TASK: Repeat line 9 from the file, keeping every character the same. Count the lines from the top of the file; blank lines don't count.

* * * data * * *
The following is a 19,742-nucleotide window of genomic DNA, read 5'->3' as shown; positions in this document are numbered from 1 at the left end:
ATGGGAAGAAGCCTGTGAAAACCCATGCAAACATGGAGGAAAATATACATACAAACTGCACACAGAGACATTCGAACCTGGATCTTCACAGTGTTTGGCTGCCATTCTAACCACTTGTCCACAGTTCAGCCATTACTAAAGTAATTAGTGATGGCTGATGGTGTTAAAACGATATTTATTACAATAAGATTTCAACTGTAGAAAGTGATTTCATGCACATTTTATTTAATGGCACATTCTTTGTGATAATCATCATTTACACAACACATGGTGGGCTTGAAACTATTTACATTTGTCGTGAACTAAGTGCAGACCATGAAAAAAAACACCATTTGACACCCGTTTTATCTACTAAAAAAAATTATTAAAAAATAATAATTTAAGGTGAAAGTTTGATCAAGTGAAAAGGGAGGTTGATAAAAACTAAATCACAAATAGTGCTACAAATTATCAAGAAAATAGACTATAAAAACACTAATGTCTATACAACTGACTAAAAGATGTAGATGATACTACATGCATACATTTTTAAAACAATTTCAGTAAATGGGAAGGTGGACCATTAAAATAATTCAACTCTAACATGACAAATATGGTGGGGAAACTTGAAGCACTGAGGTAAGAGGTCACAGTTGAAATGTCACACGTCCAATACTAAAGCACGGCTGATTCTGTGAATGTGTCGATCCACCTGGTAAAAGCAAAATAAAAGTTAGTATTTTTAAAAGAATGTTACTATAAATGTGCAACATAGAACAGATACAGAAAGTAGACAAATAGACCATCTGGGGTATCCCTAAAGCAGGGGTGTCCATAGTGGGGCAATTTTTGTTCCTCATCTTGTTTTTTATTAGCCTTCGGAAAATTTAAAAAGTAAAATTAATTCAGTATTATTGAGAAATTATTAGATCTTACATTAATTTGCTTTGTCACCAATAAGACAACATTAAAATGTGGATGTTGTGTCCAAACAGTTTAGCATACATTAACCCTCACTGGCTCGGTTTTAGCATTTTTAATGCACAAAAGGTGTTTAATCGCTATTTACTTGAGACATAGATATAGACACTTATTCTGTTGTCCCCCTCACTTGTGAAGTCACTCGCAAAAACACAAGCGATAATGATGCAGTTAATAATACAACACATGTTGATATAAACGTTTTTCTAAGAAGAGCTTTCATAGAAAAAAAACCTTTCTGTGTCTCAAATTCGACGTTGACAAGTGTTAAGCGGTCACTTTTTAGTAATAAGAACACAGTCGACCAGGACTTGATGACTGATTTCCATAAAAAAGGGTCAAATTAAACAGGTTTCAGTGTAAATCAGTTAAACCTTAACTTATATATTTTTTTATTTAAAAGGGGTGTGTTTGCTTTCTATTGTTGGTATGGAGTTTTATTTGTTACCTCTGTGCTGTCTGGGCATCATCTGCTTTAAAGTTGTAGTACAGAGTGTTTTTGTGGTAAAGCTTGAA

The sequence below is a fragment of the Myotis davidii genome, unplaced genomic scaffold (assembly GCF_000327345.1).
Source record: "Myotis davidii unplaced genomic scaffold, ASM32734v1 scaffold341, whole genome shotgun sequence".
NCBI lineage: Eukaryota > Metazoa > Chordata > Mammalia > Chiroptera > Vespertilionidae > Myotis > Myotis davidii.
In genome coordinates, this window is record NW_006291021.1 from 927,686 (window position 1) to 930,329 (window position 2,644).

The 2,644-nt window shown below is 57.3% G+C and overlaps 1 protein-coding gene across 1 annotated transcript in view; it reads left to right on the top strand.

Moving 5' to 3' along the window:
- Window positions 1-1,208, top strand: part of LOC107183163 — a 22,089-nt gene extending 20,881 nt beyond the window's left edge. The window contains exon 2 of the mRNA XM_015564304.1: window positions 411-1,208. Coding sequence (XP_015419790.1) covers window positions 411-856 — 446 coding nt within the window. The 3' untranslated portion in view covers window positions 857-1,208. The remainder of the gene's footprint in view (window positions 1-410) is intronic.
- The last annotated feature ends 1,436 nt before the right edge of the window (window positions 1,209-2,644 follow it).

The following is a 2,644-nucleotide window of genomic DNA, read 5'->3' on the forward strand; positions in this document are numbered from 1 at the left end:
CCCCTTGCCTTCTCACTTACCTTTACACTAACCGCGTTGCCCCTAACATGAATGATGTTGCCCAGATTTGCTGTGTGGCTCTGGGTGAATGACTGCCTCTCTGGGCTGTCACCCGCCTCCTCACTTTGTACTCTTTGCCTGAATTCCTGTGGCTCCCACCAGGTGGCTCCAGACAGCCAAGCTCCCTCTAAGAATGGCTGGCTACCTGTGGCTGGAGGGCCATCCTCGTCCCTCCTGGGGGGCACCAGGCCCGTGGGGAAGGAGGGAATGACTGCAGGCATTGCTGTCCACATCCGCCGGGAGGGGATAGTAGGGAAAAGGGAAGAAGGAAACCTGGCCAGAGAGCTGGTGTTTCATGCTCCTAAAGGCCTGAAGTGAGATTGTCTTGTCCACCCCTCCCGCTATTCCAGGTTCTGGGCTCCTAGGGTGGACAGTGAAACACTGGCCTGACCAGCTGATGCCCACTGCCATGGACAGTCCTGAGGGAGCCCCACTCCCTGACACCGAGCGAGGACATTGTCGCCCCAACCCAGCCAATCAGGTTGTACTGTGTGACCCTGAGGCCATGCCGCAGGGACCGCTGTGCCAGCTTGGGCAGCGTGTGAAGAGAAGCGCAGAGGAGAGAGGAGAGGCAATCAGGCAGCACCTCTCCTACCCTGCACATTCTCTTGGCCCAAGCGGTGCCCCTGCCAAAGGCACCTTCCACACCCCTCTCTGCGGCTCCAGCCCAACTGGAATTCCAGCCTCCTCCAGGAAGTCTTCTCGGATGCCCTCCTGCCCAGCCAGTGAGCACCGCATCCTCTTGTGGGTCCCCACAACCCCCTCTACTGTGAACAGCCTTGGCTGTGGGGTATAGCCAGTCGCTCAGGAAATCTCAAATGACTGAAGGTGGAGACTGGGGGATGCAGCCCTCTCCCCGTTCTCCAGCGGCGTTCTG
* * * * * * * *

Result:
- Window positions 1-1,208, top strand: part of LOC107183163 — a 22,089-nt gene extending 20,881 nt beyond the window's left edge. The window contains exon 2 of the mRNA XM_015564304.1: window positions 411-1,208. Coding sequence (XP_015419790.1) covers window positions 411-856 — 446 coding nt within the window. The 3' untranslated portion in view covers window positions 857-1,208. The remainder of the gene's footprint in view (window positions 1-410) is intronic.